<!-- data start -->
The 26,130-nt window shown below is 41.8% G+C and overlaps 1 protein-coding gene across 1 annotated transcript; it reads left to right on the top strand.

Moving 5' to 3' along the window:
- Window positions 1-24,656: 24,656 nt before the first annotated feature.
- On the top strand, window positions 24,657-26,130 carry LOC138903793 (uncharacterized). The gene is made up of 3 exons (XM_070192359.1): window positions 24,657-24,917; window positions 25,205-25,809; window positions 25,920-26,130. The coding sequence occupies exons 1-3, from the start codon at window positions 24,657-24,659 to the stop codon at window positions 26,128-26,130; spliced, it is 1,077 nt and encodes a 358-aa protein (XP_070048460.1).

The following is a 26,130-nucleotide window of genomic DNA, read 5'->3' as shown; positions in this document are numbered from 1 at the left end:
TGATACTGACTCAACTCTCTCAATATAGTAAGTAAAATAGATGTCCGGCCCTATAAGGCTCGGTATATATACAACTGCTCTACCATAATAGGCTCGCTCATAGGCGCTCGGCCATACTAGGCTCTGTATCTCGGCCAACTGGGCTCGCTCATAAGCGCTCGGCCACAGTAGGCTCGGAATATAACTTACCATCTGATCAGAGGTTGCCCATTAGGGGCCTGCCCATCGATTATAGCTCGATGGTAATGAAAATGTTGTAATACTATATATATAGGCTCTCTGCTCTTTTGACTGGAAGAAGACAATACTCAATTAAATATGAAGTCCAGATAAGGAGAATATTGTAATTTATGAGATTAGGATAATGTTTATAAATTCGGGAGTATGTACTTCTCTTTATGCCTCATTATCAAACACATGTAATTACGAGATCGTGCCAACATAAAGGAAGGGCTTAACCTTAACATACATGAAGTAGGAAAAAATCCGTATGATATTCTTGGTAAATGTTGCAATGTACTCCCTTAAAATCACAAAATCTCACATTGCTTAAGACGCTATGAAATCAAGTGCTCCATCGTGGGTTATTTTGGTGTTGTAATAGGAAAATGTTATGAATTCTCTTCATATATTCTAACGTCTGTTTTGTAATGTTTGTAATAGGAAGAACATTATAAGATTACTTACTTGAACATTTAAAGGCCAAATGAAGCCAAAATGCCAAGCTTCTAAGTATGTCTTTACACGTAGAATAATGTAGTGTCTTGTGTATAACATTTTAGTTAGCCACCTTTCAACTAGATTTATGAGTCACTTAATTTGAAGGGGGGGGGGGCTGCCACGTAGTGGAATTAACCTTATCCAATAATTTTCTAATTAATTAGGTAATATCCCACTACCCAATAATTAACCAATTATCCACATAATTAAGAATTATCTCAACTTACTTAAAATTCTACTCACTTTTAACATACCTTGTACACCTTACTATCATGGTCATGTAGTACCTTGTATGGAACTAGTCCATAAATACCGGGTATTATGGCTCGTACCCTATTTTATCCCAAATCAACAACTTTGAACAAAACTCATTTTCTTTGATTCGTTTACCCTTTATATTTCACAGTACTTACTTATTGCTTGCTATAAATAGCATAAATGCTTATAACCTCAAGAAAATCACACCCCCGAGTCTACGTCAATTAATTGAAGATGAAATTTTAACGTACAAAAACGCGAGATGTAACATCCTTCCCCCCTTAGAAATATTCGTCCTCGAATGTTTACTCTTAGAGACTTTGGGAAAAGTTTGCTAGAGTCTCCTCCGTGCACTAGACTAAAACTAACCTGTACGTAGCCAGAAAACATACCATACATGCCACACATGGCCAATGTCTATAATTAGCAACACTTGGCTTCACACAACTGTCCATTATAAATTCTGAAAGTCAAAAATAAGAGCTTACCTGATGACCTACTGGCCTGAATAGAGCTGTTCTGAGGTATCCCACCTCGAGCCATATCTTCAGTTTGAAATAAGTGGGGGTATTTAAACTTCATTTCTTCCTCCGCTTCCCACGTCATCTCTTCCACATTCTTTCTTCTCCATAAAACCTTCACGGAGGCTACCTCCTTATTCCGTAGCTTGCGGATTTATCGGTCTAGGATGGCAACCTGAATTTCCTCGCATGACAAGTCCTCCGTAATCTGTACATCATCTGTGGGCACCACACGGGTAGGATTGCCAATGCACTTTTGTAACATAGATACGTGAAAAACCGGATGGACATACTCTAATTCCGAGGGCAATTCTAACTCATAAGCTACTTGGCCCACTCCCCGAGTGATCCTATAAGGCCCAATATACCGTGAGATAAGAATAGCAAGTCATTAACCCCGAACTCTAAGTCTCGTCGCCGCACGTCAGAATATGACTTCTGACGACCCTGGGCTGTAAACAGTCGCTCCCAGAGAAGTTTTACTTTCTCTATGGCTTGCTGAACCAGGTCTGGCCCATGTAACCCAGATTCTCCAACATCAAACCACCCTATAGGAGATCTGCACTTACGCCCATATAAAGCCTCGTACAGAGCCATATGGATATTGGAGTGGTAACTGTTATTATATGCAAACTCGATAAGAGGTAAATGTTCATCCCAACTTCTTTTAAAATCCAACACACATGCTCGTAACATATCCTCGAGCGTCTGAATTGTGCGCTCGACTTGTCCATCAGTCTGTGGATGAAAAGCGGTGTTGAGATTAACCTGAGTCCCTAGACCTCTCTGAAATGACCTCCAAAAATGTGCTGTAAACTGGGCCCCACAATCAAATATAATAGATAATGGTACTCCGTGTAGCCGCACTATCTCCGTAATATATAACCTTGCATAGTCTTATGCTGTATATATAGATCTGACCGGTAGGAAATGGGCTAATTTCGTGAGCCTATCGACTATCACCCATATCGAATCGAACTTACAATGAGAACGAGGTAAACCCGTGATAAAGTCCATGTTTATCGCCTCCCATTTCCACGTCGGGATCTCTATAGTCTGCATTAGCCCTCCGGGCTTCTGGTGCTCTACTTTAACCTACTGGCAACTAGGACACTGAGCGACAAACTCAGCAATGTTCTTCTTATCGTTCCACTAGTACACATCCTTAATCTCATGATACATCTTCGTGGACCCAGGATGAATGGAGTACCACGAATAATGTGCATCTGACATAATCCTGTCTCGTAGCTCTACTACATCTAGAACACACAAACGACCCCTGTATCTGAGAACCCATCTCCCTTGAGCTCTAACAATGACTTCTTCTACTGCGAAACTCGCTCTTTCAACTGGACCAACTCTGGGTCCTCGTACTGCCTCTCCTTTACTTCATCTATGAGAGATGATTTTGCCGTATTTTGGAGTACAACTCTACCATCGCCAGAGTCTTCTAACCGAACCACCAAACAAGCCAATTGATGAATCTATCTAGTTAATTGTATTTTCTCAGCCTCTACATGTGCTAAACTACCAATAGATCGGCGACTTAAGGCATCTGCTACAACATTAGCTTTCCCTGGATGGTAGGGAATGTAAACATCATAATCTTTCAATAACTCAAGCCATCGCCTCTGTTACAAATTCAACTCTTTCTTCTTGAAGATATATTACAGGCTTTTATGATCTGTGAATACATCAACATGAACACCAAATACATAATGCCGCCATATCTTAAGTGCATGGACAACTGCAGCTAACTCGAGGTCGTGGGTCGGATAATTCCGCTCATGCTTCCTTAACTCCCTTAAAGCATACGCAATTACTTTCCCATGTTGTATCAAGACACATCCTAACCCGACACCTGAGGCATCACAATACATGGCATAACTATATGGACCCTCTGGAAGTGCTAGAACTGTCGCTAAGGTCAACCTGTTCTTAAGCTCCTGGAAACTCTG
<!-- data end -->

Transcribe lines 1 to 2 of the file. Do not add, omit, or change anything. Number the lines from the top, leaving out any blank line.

The 26,130-nt window shown below is 41.8% G+C and overlaps 1 protein-coding gene across 1 annotated transcript; it reads left to right on the top strand.

Moving 5' to 3' along the window: